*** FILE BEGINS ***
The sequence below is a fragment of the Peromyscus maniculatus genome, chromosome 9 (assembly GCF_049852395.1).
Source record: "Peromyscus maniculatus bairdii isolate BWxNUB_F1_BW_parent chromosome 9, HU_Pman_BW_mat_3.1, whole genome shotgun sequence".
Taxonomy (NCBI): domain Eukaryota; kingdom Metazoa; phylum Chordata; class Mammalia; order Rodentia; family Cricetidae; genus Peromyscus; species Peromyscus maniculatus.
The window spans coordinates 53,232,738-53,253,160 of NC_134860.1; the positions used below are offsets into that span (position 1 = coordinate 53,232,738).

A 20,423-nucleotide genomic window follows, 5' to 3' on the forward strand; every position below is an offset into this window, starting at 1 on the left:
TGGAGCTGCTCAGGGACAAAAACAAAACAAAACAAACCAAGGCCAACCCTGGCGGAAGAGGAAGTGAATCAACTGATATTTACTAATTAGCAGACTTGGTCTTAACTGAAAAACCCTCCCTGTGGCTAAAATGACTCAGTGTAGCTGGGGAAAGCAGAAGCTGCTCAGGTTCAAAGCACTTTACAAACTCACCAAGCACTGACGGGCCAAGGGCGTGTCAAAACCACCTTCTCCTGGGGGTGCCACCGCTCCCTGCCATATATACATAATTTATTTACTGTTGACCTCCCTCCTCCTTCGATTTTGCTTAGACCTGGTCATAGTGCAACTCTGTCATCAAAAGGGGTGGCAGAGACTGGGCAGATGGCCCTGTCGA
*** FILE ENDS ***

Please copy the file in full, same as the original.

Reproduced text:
The sequence below is a fragment of the Peromyscus maniculatus genome, chromosome 9 (assembly GCF_049852395.1).
Source record: "Peromyscus maniculatus bairdii isolate BWxNUB_F1_BW_parent chromosome 9, HU_Pman_BW_mat_3.1, whole genome shotgun sequence".
Taxonomy (NCBI): domain Eukaryota; kingdom Metazoa; phylum Chordata; class Mammalia; order Rodentia; family Cricetidae; genus Peromyscus; species Peromyscus maniculatus.
The window spans coordinates 53,232,738-53,253,160 of NC_134860.1; the positions used below are offsets into that span (position 1 = coordinate 53,232,738).

A 20,423-nucleotide genomic window follows, 5' to 3' on the forward strand; every position below is an offset into this window, starting at 1 on the left:
TGGAGCTGCTCAGGGACAAAAACAAAACAAAACAAACCAAGGCCAACCCTGGCGGAAGAGGAAGTGAATCAACTGATATTTACTAATTAGCAGACTTGGTCTTAACTGAAAAACCCTCCCTGTGGCTAAAATGACTCAGTGTAGCTGGGGAAAGCAGAAGCTGCTCAGGTTCAAAGCACTTTACAAACTCACCAAGCACTGACGGGCCAAGGGCGTGTCAAAACCACCTTCTCCTGGGGGTGCCACCGCTCCCTGCCATATATACATAATTTATTTACTGTTGACCTCCCTCCTCCTTCGATTTTGCTTAGACCTGGTCATAGTGCAACTCTGTCATCAAAAGGGGTGGCAGAGACTGGGCAGATGGCCCTGTCGA